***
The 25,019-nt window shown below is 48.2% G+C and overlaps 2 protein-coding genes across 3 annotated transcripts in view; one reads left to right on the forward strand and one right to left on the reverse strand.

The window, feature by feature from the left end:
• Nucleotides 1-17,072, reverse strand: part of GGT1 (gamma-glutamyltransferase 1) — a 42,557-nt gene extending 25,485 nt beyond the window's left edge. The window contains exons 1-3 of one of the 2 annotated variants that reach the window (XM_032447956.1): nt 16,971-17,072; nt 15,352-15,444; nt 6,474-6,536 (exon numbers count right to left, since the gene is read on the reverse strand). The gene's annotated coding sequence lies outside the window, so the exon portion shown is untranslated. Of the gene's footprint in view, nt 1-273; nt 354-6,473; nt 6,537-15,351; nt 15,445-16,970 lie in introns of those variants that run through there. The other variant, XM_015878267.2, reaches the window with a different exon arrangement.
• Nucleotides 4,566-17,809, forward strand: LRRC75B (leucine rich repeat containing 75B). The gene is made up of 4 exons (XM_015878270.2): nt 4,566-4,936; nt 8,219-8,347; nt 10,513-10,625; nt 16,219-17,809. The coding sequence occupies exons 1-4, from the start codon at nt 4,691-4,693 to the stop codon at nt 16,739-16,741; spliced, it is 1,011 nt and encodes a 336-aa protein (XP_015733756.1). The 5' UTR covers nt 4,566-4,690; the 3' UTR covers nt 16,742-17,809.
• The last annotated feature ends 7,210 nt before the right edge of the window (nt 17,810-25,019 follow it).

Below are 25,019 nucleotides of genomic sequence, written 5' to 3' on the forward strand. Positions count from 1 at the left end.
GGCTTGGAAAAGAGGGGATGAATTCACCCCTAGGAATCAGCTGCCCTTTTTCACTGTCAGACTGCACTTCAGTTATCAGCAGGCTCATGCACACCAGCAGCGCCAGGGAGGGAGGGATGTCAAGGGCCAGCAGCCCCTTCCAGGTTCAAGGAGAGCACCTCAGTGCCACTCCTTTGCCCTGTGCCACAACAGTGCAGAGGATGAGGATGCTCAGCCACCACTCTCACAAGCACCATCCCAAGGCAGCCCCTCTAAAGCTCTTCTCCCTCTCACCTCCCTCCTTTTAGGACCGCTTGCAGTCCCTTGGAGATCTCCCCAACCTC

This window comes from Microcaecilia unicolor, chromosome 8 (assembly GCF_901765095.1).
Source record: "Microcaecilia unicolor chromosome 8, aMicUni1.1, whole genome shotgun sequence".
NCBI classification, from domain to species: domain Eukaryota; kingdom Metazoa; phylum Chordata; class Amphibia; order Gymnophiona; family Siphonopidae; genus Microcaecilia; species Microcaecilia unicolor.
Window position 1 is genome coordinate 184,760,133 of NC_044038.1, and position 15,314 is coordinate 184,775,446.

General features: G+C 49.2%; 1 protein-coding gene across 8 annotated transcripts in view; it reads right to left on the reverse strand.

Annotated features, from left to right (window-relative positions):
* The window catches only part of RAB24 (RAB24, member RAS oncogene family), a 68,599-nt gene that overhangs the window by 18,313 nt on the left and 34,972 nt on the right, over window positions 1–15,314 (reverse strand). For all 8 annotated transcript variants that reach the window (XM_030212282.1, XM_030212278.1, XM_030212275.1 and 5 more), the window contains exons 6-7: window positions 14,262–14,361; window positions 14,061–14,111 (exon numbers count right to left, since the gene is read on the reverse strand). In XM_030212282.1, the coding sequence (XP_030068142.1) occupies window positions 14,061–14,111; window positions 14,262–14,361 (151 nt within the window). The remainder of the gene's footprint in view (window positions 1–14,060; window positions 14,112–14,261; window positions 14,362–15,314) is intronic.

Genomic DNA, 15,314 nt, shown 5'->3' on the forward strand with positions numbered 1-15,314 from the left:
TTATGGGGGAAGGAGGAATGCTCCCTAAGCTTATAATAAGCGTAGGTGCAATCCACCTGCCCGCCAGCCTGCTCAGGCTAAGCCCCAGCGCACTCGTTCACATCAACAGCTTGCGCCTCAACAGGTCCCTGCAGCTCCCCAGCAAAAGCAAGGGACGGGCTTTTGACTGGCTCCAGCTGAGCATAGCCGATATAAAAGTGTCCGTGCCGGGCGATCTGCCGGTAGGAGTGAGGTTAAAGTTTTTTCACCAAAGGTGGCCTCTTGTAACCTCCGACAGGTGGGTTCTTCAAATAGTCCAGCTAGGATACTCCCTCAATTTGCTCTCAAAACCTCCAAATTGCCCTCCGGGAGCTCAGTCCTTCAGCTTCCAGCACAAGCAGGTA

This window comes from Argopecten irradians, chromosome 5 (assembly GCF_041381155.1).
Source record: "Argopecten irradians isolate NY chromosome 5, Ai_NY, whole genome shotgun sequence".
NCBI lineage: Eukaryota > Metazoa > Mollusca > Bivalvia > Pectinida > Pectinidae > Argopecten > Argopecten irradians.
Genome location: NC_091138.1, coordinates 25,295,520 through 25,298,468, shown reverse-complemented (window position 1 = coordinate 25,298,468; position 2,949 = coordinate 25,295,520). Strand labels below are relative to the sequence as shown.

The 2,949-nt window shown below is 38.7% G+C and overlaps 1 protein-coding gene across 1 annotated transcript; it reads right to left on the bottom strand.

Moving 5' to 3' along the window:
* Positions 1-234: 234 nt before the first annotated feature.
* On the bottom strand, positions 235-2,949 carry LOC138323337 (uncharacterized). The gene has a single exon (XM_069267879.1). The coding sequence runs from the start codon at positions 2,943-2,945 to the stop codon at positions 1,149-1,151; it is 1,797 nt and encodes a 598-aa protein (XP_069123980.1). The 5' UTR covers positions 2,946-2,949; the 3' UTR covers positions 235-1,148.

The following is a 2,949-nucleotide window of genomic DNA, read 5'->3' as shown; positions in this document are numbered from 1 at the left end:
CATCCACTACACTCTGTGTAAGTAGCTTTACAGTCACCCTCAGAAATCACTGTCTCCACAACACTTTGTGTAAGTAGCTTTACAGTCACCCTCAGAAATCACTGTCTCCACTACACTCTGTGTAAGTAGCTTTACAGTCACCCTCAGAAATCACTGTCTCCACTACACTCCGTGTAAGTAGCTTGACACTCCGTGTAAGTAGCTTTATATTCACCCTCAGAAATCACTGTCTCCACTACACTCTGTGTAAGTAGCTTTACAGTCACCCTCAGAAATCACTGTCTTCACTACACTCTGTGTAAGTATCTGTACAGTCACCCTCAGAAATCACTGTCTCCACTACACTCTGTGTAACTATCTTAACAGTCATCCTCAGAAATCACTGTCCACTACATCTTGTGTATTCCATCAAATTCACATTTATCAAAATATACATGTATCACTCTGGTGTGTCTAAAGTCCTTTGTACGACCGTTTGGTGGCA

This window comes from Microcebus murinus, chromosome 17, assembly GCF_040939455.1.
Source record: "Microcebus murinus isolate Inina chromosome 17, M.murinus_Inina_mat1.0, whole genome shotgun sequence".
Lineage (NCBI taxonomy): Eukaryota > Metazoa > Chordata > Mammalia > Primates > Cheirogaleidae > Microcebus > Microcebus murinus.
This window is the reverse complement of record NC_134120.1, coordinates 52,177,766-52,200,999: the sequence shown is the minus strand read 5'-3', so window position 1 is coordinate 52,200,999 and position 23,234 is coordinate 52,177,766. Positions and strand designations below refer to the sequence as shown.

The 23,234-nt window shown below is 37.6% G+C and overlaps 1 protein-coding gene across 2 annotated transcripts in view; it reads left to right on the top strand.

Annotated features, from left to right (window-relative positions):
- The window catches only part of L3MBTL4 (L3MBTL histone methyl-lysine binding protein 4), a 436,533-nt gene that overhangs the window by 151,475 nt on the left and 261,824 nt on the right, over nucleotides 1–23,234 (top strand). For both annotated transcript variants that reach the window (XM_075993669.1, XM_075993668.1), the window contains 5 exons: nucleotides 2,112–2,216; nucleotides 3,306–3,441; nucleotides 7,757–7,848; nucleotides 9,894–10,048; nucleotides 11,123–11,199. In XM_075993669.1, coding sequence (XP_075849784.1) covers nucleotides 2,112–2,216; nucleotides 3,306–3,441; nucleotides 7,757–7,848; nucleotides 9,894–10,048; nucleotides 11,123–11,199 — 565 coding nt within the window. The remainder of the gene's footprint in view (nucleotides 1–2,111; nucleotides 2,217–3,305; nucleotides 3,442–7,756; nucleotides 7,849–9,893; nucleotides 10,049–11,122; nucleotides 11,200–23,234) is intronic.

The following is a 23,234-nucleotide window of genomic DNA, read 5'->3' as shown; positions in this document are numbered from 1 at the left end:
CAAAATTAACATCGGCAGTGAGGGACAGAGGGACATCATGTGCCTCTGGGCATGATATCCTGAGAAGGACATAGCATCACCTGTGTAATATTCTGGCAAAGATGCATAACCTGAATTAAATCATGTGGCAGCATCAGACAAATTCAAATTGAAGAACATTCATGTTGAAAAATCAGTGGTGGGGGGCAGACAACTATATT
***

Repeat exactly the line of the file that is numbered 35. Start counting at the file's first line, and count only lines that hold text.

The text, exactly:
CAAAATTAACATCGGCAGTGAGGGACAGAGGGACATCATGTGCCTCTGGGCATGATATCCTGAGAAGGACATAGCATCACCTGTGTAATATTCTGGCAAAGATGCATAACCTGAATTAAATCATGTGGCAGCATCAGACAAATTCAAATTGAAGAACATTCATGTTGAAAAATCAGTGGTGGGGGGCAGACAACTATATT